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With a Light Touch


Brian Dunlop (chair of CaBic – Cheltenham and Bishop’s Cleeve Anna Chaplaincy for older people) reviews a book that has much to offer those encountering frailty – their own or that of a relative or friend – for the first time:

With a Light Touch: A guide to healthcare in frailty (Onwards and Upwards, 2021) is the book I needed when some years ago my parents became frail. Eventually, I obtained much of the knowledge and many of the insights set out in Dr Ian Donald’s book but they were hard-won and often, frustratingly, followed the event.


Ian Donald is a recently retired specialist in the care of older people and has a deep interest in care in the community. His book opens with a discussion on the nature of frailty and then discusses the many aspects of medical care that can arise. He provides a really helpful discussion on reviewing medicines, as older people can accumulate a range of prescriptions, which are taken cumulatively. I well remember my mother being sent home from hospital with two carrier bags of medicines and only a computer print-out to indicate when, but not why, they should be taken. Reducing the number of pills can reduce the range of side effects and prevent different medicines conflicting.

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Similarly, there is almost always another test that can be done but an assessment needs to be made of the value that the results may bring and be balanced against the effect of the test or consequent treatment on the patient. Even a day trip to the hospital can lead to a serious deterioration late in a person’s life. This leads to a recognition that hospital stays can be damaging, particularly for those living with dementia but, equally, ill-considered discharge from hospital can lead to complications.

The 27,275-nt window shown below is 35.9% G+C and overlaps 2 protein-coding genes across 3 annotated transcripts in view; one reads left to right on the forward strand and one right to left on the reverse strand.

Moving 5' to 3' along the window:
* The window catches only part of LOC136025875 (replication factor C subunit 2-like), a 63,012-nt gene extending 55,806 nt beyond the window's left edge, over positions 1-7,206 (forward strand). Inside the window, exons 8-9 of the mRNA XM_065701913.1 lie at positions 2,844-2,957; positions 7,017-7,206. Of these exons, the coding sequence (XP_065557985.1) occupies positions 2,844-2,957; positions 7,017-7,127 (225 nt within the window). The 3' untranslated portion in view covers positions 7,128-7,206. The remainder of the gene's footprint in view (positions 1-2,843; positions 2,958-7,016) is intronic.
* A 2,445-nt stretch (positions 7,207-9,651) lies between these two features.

The message throughout is that doctors should be taking a holistic approach that is appropriate to each person’s situation, desires and life expectancy.


There are a number of illustrative cases taken from Ian’s long career in this field, which not only help to explain the points being made but also show how partners and family form part of the process of determining the best course of action, although a patient with capacity always has the final say on whether or not to accept treatment.


The final chapters look at planning ahead and letting go. Have you made a will, signed a lasting power of attorney or indicated your wishes on resuscitation? Knowing that neither of my parents wanted to be resuscitated was hugely helpful when the time came.


All of this wisdom is held in a strong scaffold of Ian Donald’s Christian faith. He looks at the issues, which may trouble Christians, squarely in the eye, and throughout offers biblical quotes that may help patients and family members explore their worries and concerns. To assist that process each chapter ends with some questions for reflection. The book is extremely accessible and indeed written with a light touch!

This title can be ordered from Onwards and Upwards.

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